It would make a good Psychology thesis or Critical Discourse Analysis to understand why Africans react to the crises and disasters in the West more heartedly than their own crises. It is also interesting to note that whenever a crisis hits Africa, it seems the world doesn’t care, if reactions on Western mainstream media is anything to go by. Africans themselves also don’t seem to care, and Somalia reminds us once again of our indifference.
Could this be a case of self-hate or nonchalance towards caring about Black Lives in general and African Lives in particular? If it is self loathe, what then is the fundamental reason behind that? Or are we so steeped in the effects of colonialism that the life of a white people is still considered more valued than that of a black people?
Such questions hit me when for example I witnessed Twitter trending with #HurricaneIrma or #HurricaneHarvey when at that same time a series of mudslides were affecting fellow Africans in Sierra Leone. Unfortunately the Western media won’t prioritize the mudslides and its reportage won’t give prominence to African issues.
The recent bomb blast in Somalia, one of the most lethal terrorist acts in the world has not received adequate attention. Some Twitter users observed that CNN was showing dogs that survived the fire in California. One can’t continue to point fingers at CNN and Al Jazeera and BBC when Africans themselves aren’t rallying for each other, supporting each other and pulling each other through hard times.
The dependency on the West to tell Africa’s stories is should be eradicated. Furthermore, it reflects how we seek validation from the West to acknowledge the gravity of the crises we face. We tend to believe that if CNN or BBC carries certain news, that news is worthy of our sympathy and attention. We seem to think that the level of our grievance is tied proportionately to how often and how sensationalised news of crises on the continent is reported by these Western or European media houses.
It is shameful when a whole continent seeks validation to grieve. As Somalia would prove, the number of dead isn’t what that matters to the western media. When the Baga massacre took place around the time of the Charlie Hebdo killings in France, it didn’t matter that 2000 people had been killed by Boko Haram in Nigeria. The 2015 Baga massacre was a series of mass killings carried out by the Boko Haram terrorist group in the north-eastern Nigerian town of Baga and its environs, in the state of Borno. Many Africans took to Twitter, posting messages of solidarity and retweeting #JesuisCharlie. Baga unfortunately did not receive similar solidarity. Few Africans would ever claim #IamBaga or #IamSomalia or #IamGarissa. These crises are left in isolation, but we ironically run to social media to grieve with European cities in distress and say#IamLondon.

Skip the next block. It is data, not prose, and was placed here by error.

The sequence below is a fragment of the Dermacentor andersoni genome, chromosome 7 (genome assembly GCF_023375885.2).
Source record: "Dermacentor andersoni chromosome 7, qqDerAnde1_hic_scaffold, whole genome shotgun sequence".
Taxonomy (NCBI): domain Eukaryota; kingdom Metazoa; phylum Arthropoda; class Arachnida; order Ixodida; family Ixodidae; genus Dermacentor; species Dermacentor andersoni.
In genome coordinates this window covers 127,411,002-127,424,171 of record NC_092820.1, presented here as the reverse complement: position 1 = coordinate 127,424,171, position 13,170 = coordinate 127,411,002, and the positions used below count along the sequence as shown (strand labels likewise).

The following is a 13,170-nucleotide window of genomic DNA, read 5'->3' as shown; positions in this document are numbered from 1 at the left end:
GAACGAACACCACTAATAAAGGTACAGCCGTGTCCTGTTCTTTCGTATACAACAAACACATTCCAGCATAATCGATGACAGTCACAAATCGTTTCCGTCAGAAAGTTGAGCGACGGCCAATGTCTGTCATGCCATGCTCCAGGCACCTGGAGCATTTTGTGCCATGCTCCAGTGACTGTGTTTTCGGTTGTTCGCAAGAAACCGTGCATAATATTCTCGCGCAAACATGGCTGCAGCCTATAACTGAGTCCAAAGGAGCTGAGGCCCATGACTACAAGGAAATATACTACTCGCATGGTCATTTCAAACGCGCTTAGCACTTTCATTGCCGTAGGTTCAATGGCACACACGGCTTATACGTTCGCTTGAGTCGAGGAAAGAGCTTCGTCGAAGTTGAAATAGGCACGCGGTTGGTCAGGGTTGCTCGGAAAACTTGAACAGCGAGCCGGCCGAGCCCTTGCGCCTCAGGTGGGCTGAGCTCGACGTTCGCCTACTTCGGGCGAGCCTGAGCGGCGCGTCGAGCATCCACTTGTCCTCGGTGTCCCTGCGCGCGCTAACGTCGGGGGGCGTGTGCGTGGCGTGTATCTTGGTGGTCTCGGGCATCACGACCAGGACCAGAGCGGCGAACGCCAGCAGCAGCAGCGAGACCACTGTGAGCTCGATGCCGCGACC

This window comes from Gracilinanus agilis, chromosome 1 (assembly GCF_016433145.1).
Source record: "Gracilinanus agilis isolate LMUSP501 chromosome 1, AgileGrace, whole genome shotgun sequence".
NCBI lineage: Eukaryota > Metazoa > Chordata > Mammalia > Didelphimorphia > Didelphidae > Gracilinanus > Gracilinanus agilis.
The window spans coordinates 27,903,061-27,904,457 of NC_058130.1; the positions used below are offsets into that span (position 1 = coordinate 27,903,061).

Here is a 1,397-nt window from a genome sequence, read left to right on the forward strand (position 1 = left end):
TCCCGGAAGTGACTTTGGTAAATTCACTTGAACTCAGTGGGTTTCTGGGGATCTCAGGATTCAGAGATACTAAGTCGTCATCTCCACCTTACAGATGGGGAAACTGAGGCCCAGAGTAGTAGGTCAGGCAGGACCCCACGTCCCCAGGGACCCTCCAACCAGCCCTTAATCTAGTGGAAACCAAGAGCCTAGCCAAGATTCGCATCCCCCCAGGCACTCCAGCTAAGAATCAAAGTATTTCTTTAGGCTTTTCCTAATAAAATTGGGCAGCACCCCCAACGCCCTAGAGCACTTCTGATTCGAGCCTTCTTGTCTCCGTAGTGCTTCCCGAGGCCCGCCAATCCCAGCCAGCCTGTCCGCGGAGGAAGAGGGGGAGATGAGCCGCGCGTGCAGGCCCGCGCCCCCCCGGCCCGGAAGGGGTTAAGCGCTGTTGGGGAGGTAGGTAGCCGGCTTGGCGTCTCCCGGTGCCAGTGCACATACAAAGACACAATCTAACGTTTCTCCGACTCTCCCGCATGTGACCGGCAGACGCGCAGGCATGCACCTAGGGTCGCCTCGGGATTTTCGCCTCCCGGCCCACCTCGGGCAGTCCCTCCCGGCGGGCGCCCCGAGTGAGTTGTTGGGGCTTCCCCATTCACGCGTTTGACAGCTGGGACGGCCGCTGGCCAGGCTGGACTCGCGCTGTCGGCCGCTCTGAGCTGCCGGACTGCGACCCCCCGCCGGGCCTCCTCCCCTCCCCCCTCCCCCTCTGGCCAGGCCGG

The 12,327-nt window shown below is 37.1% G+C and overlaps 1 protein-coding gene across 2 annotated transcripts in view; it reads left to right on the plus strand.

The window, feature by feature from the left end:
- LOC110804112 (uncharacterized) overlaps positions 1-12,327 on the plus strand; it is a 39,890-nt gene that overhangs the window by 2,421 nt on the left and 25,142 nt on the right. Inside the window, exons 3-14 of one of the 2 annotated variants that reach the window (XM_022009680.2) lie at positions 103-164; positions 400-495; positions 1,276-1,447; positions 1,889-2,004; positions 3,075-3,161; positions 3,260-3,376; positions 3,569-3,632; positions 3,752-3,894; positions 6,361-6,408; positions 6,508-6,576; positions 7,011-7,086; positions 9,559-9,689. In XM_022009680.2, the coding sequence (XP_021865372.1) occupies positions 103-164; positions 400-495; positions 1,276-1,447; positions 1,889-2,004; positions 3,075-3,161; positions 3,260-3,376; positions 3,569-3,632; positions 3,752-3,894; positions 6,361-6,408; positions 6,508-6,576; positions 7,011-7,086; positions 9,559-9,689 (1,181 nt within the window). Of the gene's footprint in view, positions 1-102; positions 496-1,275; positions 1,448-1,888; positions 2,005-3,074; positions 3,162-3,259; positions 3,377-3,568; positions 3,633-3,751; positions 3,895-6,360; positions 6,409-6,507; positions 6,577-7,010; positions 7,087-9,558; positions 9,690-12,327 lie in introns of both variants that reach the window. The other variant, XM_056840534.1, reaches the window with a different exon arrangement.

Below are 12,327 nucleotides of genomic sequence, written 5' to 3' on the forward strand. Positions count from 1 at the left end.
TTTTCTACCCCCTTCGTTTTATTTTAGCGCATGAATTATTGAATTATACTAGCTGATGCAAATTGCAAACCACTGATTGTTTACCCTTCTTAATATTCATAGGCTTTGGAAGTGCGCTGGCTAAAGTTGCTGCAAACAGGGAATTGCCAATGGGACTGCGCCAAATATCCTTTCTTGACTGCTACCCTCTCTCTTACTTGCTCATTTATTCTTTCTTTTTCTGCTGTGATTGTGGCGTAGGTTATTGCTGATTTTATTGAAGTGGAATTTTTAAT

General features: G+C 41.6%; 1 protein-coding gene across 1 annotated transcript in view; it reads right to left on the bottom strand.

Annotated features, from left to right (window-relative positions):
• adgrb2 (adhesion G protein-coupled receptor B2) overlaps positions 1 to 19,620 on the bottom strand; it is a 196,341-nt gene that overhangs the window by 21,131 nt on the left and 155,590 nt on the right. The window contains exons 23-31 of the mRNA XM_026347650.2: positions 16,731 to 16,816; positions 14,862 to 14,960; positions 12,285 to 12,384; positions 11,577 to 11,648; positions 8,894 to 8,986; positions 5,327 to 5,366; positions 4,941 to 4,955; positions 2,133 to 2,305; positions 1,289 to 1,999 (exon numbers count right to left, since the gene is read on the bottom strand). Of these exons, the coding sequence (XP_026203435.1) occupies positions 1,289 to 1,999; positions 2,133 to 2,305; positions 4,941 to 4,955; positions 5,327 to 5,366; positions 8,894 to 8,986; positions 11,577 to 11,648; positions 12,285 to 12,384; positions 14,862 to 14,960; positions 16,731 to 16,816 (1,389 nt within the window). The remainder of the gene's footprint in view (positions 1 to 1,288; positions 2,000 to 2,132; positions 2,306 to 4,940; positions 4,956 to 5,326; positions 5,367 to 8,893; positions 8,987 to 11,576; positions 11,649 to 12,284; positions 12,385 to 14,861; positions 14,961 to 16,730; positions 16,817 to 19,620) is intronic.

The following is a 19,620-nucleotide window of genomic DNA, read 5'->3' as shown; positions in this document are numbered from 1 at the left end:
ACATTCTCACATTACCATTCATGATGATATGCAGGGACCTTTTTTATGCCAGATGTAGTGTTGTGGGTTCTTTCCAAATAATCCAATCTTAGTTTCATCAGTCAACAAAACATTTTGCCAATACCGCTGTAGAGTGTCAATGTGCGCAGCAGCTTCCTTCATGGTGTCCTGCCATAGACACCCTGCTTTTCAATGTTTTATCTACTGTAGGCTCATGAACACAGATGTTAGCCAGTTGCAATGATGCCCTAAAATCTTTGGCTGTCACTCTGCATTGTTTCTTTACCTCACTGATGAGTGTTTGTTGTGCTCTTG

An African crisis, as one would come to realise hardly ever necessitates a hashtag, even solidarity messages from African leader will take ages to come. The question then becomes, do Black Lives, African Lives really matter? How many must die before we grieve and talk about our own deaths and pain?
British-Somalia novelist Nadifa Mohammed has been one of the few voices who have taken time to name the victims of the terrorist attack. She’s used her Twitter account to tell brief stories of some of these victims. In the melee of these activities Nadifa kept a record of the faces of this attack alive. If it is anything, it is a salvage of our humanity as Africans. Not to negate the contributions, and solidarity messages from Africans living on the continent and those in the diaspora, more attention needs to be drawn on African crises by Africans. We need to be more active than we do now to help those in need, assisting the affected and their families both in cash and kind.
The urgent need for medical attention and blood donations for the victims is huge. Through a GoFundMe page, Nadifa has helped raise over $300,000 to support the Aamin Ambulance, which is currently helping victims of the bomb blast in Somalia. Hopefully Africans will begin to take the initiative and get involved in the many crises which affect our continent.